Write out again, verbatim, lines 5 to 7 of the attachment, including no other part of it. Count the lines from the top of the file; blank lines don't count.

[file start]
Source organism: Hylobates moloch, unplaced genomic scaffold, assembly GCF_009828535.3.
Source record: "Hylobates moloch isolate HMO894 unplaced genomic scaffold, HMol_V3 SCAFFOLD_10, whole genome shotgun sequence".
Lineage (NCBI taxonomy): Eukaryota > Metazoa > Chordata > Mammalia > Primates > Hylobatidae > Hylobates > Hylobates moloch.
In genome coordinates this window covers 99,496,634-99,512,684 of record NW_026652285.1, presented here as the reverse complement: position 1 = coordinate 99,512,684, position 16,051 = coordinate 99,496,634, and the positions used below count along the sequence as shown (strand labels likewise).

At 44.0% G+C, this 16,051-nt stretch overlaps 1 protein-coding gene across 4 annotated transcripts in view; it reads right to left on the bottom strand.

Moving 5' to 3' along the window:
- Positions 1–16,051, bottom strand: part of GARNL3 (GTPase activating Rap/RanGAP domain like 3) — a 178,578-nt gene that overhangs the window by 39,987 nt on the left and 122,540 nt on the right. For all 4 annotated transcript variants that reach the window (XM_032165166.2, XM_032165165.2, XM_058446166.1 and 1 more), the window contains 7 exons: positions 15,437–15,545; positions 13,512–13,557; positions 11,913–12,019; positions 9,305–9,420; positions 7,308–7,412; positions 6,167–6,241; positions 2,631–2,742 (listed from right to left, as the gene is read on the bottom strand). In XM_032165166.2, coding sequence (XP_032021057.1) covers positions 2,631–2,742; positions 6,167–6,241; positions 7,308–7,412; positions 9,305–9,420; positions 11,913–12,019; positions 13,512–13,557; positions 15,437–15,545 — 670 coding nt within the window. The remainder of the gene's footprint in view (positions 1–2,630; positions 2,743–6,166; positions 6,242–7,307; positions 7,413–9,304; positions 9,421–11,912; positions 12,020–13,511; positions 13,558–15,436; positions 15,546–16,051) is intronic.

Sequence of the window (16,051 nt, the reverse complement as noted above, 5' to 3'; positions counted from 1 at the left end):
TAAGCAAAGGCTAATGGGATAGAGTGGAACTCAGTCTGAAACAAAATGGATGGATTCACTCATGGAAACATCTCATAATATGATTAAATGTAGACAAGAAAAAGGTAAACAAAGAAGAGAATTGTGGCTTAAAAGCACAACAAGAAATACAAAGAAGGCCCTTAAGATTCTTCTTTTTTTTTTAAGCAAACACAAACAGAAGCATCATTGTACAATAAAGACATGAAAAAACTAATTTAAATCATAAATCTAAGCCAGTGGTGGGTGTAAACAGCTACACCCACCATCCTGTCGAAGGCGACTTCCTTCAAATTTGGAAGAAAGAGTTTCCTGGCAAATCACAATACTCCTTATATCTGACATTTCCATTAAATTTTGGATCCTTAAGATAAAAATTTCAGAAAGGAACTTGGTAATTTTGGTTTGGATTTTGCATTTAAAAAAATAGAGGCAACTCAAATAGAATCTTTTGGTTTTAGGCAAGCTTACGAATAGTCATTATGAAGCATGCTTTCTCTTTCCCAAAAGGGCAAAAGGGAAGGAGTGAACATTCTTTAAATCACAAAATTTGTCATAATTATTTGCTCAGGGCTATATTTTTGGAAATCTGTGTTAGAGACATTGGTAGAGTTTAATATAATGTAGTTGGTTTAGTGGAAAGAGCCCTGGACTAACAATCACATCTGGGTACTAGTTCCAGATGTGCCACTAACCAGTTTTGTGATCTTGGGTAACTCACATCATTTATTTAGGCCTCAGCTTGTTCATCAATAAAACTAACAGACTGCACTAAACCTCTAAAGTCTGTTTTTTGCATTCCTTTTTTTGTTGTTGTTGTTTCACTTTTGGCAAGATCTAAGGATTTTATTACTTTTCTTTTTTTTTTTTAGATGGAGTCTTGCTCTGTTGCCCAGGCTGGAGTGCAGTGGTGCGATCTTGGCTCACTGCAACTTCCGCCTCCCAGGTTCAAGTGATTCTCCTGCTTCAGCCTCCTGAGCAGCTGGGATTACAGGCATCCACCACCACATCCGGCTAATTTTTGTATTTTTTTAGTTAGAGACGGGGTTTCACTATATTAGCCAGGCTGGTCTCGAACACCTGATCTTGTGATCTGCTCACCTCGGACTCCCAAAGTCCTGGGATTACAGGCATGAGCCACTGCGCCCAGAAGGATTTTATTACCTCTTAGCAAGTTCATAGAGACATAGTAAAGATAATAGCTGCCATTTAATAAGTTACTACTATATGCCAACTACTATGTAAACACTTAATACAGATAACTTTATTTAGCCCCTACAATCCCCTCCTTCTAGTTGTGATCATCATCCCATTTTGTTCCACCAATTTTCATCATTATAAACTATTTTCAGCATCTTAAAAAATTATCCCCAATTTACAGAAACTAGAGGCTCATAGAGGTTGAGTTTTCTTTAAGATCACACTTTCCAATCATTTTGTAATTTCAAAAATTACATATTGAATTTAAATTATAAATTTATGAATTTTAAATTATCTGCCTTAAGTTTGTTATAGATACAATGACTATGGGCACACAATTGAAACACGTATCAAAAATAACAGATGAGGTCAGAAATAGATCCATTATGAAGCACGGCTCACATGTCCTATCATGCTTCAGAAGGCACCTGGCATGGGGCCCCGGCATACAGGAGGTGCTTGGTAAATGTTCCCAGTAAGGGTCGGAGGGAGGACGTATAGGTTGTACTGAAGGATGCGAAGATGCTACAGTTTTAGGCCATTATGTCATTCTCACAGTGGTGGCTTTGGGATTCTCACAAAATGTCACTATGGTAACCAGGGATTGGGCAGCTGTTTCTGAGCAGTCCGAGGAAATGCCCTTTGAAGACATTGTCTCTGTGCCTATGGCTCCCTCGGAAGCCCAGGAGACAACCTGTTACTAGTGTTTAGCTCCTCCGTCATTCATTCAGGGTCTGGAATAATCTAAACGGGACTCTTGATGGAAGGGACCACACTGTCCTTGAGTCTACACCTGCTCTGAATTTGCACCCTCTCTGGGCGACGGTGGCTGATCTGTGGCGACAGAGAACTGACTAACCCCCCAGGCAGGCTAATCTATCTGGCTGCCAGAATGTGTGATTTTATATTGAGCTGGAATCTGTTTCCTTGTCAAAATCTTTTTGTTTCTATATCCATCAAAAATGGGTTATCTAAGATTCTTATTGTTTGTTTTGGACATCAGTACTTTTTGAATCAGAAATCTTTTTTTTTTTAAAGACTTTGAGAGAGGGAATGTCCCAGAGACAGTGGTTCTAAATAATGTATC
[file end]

At 44.0% G+C, this 16,051-nt stretch overlaps 1 protein-coding gene across 4 annotated transcripts in view; it reads right to left on the bottom strand.

Moving 5' to 3' along the window:
- Positions 1–16,051, bottom strand: part of GARNL3 (GTPase activating Rap/RanGAP domain like 3) — a 178,578-nt gene that overhangs the window by 39,987 nt on the left and 122,540 nt on the right. For all 4 annotated transcript variants that reach the window (XM_032165166.2, XM_032165165.2, XM_058446166.1 and 1 more), the window contains 7 exons: positions 15,437–15,545; positions 13,512–13,557; positions 11,913–12,019; positions 9,305–9,420; positions 7,308–7,412; positions 6,167–6,241; positions 2,631–2,742 (listed from right to left, as the gene is read on the bottom strand). In XM_032165166.2, coding sequence (XP_032021057.1) covers positions 2,631–2,742; positions 6,167–6,241; positions 7,308–7,412; positions 9,305–9,420; positions 11,913–12,019; positions 13,512–13,557; positions 15,437–15,545 — 670 coding nt within the window. The remainder of the gene's footprint in view (positions 1–2,630; positions 2,743–6,166; positions 6,242–7,307; positions 7,413–9,304; positions 9,421–11,912; positions 12,020–13,511; positions 13,558–15,436; positions 15,546–16,051) is intronic.